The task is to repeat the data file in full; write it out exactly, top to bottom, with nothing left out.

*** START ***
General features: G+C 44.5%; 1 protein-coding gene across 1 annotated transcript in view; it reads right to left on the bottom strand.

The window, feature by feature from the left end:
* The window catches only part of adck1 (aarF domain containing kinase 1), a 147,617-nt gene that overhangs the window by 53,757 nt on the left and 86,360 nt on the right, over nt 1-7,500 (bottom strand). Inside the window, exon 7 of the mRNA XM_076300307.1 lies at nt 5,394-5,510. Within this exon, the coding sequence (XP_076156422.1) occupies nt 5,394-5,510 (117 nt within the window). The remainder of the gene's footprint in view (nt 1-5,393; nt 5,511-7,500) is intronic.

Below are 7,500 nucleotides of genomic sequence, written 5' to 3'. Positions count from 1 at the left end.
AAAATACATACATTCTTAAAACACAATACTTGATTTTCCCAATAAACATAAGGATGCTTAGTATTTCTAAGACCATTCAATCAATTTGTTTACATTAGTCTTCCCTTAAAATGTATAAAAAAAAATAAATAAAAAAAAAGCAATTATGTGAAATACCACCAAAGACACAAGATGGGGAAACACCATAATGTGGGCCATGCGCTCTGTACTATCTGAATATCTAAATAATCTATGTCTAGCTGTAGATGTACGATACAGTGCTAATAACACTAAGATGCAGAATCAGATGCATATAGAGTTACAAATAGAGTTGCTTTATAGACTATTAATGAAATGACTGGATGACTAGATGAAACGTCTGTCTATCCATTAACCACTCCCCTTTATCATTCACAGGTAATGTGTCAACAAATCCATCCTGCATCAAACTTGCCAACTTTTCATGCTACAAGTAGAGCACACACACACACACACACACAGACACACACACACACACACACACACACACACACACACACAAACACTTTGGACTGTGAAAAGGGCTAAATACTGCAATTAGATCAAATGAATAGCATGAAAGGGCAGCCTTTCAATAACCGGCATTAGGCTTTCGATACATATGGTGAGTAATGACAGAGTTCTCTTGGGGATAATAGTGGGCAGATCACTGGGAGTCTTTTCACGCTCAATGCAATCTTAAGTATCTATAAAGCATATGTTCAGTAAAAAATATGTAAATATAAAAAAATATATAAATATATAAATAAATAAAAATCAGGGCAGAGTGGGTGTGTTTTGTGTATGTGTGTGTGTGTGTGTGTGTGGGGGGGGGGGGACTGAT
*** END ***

General features: G+C 44.5%; 1 protein-coding gene across 1 annotated transcript in view; it reads right to left on the bottom strand.

The window, feature by feature from the left end:
* The window catches only part of adck1 (aarF domain containing kinase 1), a 147,617-nt gene that overhangs the window by 53,757 nt on the left and 86,360 nt on the right, over nt 1-7,500 (bottom strand). Inside the window, exon 7 of the mRNA XM_076300307.1 lies at nt 5,394-5,510. Within this exon, the coding sequence (XP_076156422.1) occupies nt 5,394-5,510 (117 nt within the window). The remainder of the gene's footprint in view (nt 1-5,393; nt 5,511-7,500) is intronic.

Below are 7,500 nucleotides of genomic sequence, written 5' to 3'. Positions count from 1 at the left end.
AAAATACATACATTCTTAAAACACAATACTTGATTTTCCCAATAAACATAAGGATGCTTAGTATTTCTAAGACCATTCAATCAATTTGTTTACATTAGTCTTCCCTTAAAATGTATAAAAAAAAATAAATAAAAAAAAAGCAATTATGTGAAATACCACCAAAGACACAAGATGGGGAAACACCATAATGTGGGCCATGCGCTCTGTACTATCTGAATATCTAAATAATCTATGTCTAGCTGTAGATGTACGATACAGTGCTAATAACACTAAGATGCAGAATCAGATGCATATAGAGTTACAAATAGAGTTGCTTTATAGACTATTAATGAAATGACTGGATGACTAGATGAAACGTCTGTCTATCCATTAACCACTCCCCTTTATCATTCACAGGTAATGTGTCAACAAATCCATCCTGCATCAAACTTGCCAACTTTTCATGCTACAAGTAGAGCACACACACACACACACACACAGACACACACACACACACACACACACACACACACACACACAAACACTTTGGACTGTGAAAAGGGCTAAATACTGCAATTAGATCAAATGAATAGCATGAAAGGGCAGCCTTTCAATAACCGGCATTAGGCTTTCGATACATATGGTGAGTAATGACAGAGTTCTCTTGGGGATAATAGTGGGCAGATCACTGGGAGTCTTTTCACGCTCAATGCAATCTTAAGTATCTATAAAGCATATGTTCAGTAAAAAATATGTAAATATAAAAAAATATATAAATATATAAATAAATAAAAATCAGGGCAGAGTGGGTGTGTTTTGTGTATGTGTGTGTGTGTGTGTGTGTGGGGGGGGGGGGACTGAT